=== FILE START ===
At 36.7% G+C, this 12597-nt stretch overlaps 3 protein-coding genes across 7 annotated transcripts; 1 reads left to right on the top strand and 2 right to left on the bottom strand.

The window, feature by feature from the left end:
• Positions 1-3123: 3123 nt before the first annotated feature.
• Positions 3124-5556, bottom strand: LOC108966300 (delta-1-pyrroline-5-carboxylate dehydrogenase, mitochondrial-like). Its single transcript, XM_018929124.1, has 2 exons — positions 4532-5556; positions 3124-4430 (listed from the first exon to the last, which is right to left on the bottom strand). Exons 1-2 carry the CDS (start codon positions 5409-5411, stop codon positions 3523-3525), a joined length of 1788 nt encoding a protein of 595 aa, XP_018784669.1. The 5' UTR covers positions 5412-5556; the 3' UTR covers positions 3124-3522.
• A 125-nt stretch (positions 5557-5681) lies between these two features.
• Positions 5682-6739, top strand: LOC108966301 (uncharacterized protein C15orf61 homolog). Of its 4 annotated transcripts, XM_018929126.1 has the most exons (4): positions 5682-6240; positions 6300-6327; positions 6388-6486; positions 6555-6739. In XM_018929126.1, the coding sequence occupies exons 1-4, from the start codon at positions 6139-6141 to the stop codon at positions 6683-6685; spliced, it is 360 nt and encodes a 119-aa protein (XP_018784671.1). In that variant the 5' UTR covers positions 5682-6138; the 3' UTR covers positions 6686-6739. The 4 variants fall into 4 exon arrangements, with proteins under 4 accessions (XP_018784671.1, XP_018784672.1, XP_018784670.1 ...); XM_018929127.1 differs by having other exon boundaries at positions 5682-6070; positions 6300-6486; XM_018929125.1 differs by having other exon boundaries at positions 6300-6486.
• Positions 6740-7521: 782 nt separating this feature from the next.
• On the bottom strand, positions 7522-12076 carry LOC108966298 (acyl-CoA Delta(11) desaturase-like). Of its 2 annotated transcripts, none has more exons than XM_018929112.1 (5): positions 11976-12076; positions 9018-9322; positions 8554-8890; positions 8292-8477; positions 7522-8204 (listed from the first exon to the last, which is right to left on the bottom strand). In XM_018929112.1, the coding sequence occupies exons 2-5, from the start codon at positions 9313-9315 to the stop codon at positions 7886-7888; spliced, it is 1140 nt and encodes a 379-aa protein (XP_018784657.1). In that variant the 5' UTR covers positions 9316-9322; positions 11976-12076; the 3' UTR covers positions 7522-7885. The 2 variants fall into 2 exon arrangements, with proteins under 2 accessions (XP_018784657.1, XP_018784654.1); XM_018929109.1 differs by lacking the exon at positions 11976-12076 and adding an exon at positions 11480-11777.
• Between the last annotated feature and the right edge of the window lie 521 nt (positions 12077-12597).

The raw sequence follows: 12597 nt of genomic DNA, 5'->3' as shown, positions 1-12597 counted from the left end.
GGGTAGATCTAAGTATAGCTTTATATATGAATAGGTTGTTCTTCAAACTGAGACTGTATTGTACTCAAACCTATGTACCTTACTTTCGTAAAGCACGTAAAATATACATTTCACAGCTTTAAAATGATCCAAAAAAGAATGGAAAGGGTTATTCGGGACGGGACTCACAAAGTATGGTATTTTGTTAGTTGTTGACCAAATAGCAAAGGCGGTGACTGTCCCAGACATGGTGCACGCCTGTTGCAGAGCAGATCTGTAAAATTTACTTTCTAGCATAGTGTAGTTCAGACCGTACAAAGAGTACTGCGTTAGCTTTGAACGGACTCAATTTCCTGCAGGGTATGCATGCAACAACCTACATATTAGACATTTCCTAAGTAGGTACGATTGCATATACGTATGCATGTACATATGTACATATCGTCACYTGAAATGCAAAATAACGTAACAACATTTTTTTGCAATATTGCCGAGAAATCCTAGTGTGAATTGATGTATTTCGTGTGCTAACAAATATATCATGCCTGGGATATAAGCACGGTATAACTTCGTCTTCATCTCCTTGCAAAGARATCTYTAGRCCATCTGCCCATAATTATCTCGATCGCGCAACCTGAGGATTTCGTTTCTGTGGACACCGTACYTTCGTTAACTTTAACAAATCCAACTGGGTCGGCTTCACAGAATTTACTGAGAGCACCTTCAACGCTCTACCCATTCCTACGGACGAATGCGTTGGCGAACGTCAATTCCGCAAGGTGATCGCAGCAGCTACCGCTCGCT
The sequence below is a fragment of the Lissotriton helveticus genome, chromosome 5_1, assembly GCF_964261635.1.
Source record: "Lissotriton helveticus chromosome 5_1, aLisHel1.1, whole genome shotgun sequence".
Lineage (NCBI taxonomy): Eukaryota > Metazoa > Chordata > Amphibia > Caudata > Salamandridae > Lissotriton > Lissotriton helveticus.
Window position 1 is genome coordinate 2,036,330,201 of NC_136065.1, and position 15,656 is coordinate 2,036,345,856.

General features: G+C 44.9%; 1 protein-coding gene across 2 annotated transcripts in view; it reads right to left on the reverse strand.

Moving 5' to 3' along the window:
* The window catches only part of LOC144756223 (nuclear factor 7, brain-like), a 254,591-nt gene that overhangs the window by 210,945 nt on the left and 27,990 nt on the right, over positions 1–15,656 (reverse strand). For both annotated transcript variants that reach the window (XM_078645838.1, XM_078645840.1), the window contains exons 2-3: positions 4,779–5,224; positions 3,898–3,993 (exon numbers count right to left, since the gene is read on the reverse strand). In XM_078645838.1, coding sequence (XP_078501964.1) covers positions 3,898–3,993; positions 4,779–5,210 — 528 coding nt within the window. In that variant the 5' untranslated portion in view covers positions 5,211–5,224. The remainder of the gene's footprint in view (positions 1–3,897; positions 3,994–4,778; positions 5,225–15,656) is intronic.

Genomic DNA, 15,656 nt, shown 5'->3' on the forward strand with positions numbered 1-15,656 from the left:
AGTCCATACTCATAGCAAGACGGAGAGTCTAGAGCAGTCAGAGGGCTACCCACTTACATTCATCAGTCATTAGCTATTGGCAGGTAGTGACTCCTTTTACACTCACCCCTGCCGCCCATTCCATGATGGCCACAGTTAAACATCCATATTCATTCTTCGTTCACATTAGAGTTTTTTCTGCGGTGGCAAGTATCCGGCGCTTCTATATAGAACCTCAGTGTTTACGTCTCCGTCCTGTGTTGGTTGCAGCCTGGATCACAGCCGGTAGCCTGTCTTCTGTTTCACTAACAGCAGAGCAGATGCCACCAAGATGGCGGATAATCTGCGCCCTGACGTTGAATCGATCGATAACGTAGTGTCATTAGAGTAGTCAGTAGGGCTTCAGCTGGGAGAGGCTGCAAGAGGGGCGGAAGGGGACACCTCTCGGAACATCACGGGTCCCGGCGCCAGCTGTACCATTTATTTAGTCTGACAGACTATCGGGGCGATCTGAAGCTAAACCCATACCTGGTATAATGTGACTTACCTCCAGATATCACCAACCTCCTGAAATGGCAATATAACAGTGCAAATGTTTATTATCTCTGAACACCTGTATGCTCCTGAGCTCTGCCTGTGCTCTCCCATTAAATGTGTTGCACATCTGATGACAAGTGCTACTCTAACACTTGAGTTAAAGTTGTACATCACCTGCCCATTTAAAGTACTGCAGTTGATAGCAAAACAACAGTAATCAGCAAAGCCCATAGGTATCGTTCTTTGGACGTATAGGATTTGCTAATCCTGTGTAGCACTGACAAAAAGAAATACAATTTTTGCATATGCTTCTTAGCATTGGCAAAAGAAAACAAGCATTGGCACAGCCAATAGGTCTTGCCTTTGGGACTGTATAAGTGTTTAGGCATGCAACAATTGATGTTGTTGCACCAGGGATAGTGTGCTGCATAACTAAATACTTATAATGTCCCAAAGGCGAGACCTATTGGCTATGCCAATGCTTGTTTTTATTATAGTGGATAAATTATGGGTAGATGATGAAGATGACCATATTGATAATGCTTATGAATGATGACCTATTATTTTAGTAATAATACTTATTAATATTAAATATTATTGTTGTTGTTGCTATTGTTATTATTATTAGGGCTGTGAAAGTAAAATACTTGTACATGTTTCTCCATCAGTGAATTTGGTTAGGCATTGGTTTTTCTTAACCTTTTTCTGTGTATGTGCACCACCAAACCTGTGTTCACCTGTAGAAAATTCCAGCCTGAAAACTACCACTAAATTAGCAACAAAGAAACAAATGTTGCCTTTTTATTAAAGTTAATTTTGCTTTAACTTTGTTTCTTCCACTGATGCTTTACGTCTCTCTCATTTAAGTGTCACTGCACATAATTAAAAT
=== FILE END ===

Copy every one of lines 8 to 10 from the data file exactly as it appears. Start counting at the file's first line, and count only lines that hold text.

• On the bottom strand, positions 7522-12076 carry LOC108966298 (acyl-CoA Delta(11) desaturase-like). Of its 2 annotated transcripts, none has more exons than XM_018929112.1 (5): positions 11976-12076; positions 9018-9322; positions 8554-8890; positions 8292-8477; positions 7522-8204 (listed from the first exon to the last, which is right to left on the bottom strand). In XM_018929112.1, the coding sequence occupies exons 2-5, from the start codon at positions 9313-9315 to the stop codon at positions 7886-7888; spliced, it is 1140 nt and encodes a 379-aa protein (XP_018784657.1). In that variant the 5' UTR covers positions 9316-9322; positions 11976-12076; the 3' UTR covers positions 7522-7885. The 2 variants fall into 2 exon arrangements, with proteins under 2 accessions (XP_018784657.1, XP_018784654.1); XM_018929109.1 differs by lacking the exon at positions 11976-12076 and adding an exon at positions 11480-11777.
• Between the last annotated feature and the right edge of the window lie 521 nt (positions 12077-12597).

The raw sequence follows: 12597 nt of genomic DNA, 5'->3' as shown, positions 1-12597 counted from the left end.